"HostPort": "8883"
            }
          ]
        }
      }
    }
    
  2. Configure the API proxy module to bind on port 443.

    1. Set value of the NGINX_DEFAULT_PORT environment variable to 443.

    2. Update the container create options to bind on port 443.

      {
        "HostConfig": {
          "PortBindings": {
            "443/tcp": [
              {
                "HostPort": "443"
              }
            ]
          }
        }
      }
      

If you don't need to minimize open ports, then you can let the edgeHub module use port 443 and configure the API proxy module to listen on another port. For example, the API proxy module can listen on port 8000 by setting the value of the NGINX_DEFAULT_PORT environment variable to 8000 and creating a port binding for port 8000.

Enable container image download

A common use case for the API proxy module is to enable IoT Edge devices in lower layers to pull container images. This scenario uses the Docker registry module to retrieve container images from the cloud and cache them at the top layer. The API proxy relays all HTTPS requests to download a container image from the lower layers to be served by the registry module in the top layer.

This scenario requires that downstream IoT Edge devices point to the domain name $upstream followed by the API Proxy module port number instead of the container registry of an image. For example: $upstream:8000/azureiotedge-api-proxy:1.1.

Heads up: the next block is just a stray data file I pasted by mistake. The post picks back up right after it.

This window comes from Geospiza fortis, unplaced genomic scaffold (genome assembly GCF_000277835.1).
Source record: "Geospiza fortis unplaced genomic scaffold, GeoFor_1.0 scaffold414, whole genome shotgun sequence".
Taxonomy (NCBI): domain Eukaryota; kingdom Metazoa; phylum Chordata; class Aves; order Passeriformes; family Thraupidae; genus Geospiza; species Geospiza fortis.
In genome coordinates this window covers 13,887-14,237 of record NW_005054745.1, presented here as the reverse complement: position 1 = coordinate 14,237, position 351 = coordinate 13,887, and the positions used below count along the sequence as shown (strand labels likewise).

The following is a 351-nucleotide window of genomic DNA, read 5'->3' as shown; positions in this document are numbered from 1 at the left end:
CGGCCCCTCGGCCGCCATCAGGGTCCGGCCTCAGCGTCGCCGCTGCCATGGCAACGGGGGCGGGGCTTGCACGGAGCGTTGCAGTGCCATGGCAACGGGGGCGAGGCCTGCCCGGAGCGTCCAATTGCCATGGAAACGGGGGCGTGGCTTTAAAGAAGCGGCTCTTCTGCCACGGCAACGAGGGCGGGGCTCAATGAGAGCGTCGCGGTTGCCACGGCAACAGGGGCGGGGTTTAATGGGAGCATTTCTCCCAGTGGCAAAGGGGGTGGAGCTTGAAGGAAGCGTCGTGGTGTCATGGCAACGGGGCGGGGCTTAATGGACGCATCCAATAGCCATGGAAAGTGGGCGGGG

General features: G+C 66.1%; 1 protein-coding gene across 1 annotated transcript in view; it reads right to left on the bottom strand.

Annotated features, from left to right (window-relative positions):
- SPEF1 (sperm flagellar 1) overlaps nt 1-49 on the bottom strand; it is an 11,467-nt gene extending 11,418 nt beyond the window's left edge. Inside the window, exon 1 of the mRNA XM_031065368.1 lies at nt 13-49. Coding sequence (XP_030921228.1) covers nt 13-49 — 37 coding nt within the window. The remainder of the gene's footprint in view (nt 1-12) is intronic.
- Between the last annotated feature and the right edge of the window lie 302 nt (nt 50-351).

This use case is demonstrated in the tutorial Create a hierarchy of IoT Edge devices using gateways.

Configure the following modules at the top layer:

  • A Docker registry module
    • Configure the module with a memorable name like registry and expose a port in the module to receive requests.
    • Configure the module to map to your container registry.
  • An API proxy module
    • Configure the following environment variables:

      Name Value
      DOCKER_REQUEST_ROUTE_ADDRESS The registry module name and open port. For example, registry:5000.
      NGINX_DEFAULT_PORT The port that the nginx proxy listens on for requests from downstream devices. For example, 8000.
    • Configure the following createOptions:

      {
         "HostConfig": {
            "PortBindings": {
               "8000/tcp": [
                  {
                     "HostPort": "8000"
                  }